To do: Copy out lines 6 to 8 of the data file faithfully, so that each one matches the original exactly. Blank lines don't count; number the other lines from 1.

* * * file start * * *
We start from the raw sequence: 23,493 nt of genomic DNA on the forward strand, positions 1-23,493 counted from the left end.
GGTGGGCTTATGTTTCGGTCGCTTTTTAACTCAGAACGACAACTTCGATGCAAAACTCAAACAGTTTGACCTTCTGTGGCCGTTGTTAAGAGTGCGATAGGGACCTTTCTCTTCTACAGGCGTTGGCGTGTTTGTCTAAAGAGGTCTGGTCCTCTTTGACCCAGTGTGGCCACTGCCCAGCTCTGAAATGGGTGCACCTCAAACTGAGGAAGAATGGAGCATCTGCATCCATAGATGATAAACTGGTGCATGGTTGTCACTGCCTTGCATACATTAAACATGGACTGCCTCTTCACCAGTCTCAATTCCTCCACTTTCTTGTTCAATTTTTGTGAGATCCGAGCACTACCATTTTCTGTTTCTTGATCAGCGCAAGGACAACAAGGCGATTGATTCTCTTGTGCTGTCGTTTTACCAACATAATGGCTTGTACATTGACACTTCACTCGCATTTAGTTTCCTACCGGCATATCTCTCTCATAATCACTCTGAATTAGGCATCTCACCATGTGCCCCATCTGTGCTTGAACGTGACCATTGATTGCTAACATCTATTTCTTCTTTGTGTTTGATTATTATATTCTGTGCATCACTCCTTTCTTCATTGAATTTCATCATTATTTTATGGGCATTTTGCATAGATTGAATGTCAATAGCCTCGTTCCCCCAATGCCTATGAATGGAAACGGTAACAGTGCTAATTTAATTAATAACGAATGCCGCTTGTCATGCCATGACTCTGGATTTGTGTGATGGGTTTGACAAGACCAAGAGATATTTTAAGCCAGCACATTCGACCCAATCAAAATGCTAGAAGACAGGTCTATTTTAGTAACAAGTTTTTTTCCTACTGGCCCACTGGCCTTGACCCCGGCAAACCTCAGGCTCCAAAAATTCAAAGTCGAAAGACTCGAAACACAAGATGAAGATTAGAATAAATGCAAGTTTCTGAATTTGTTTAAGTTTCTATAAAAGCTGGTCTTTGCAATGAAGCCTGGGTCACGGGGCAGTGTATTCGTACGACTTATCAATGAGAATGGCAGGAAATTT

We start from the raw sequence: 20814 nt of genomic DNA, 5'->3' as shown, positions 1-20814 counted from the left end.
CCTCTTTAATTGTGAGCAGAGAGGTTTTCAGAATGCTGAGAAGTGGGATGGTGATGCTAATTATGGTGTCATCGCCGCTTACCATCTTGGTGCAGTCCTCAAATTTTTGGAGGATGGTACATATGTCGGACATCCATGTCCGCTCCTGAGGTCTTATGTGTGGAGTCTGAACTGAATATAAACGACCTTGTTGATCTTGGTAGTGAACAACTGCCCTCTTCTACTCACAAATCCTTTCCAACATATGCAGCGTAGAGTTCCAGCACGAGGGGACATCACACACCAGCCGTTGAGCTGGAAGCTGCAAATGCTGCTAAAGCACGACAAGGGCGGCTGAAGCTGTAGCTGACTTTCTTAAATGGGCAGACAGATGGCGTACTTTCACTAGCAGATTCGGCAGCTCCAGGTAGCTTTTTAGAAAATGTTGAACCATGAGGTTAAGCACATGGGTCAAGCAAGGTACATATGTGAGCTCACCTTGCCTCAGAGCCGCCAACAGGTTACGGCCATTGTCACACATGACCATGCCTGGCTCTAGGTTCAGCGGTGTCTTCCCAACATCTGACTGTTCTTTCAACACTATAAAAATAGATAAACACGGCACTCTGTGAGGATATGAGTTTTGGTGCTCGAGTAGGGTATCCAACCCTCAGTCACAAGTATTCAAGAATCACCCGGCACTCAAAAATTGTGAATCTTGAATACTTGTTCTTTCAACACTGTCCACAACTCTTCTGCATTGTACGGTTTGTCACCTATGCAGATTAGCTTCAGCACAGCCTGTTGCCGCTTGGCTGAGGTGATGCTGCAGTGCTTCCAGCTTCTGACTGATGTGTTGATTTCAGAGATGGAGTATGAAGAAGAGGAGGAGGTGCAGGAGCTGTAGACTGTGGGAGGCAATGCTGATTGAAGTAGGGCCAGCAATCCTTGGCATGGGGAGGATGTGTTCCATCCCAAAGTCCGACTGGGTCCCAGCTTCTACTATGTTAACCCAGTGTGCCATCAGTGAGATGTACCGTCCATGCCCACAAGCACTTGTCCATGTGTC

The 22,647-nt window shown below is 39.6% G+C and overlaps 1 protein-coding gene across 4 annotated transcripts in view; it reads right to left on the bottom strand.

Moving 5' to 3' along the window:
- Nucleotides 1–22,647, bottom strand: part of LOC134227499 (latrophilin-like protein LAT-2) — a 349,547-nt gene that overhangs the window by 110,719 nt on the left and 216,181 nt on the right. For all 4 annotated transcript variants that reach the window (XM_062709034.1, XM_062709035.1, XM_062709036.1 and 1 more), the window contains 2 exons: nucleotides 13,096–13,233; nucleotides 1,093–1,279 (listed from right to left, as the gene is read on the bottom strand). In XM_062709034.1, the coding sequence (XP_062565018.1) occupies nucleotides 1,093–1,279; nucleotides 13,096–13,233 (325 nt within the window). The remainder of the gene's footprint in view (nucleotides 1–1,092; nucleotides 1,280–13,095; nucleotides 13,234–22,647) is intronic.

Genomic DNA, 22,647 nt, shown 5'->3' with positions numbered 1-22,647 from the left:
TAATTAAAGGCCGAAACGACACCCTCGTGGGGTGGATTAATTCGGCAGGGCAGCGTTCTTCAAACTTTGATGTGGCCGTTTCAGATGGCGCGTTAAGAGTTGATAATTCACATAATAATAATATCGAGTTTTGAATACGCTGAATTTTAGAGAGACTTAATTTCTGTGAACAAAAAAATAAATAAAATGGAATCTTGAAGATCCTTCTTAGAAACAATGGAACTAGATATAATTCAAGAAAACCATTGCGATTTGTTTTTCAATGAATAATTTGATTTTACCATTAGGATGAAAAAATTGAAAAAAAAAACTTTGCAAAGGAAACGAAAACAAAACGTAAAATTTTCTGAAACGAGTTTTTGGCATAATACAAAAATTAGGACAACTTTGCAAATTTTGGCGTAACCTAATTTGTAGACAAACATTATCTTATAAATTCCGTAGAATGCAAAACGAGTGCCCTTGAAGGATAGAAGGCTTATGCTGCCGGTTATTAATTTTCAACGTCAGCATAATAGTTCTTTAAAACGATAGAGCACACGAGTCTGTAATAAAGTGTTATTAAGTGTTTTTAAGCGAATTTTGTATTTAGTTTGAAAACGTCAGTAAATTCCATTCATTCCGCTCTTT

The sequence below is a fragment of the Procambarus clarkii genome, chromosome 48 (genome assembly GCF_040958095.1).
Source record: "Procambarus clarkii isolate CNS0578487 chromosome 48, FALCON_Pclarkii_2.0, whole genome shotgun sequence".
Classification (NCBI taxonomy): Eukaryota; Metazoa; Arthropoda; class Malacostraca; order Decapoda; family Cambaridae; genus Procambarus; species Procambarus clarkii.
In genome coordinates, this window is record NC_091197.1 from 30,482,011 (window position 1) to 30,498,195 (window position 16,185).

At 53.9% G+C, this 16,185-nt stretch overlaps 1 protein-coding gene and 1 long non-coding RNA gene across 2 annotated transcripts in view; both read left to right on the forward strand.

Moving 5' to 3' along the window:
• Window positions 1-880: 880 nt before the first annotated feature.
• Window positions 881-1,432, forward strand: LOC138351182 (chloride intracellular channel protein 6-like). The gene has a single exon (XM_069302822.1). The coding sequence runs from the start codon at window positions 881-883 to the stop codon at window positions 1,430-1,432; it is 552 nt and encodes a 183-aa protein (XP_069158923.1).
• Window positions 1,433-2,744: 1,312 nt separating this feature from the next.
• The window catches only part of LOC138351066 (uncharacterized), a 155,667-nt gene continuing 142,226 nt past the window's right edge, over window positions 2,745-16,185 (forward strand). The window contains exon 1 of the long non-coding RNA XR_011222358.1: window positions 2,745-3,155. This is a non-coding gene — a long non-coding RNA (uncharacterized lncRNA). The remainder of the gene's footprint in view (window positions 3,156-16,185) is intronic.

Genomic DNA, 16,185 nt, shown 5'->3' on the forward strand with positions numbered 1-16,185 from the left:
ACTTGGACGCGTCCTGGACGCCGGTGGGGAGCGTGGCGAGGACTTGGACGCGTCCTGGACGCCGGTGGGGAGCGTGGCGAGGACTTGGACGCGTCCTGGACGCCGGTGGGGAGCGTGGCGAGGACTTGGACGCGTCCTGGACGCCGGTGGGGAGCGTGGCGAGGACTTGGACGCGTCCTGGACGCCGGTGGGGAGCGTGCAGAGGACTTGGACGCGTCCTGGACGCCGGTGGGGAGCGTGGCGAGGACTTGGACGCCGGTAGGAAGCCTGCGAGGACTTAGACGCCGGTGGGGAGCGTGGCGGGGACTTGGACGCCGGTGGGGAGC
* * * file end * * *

Moving 5' to 3' along the window:
- Nucleotides 1–22,647, bottom strand: part of LOC134227499 (latrophilin-like protein LAT-2) — a 349,547-nt gene that overhangs the window by 110,719 nt on the left and 216,181 nt on the right. For all 4 annotated transcript variants that reach the window (XM_062709034.1, XM_062709035.1, XM_062709036.1 and 1 more), the window contains 2 exons: nucleotides 13,096–13,233; nucleotides 1,093–1,279 (listed from right to left, as the gene is read on the bottom strand). In XM_062709034.1, the coding sequence (XP_062565018.1) occupies nucleotides 1,093–1,279; nucleotides 13,096–13,233 (325 nt within the window). The remainder of the gene's footprint in view (nucleotides 1–1,092; nucleotides 1,280–13,095; nucleotides 13,234–22,647) is intronic.

Genomic DNA, 22,647 nt, shown 5'->3' with positions numbered 1-22,647 from the left: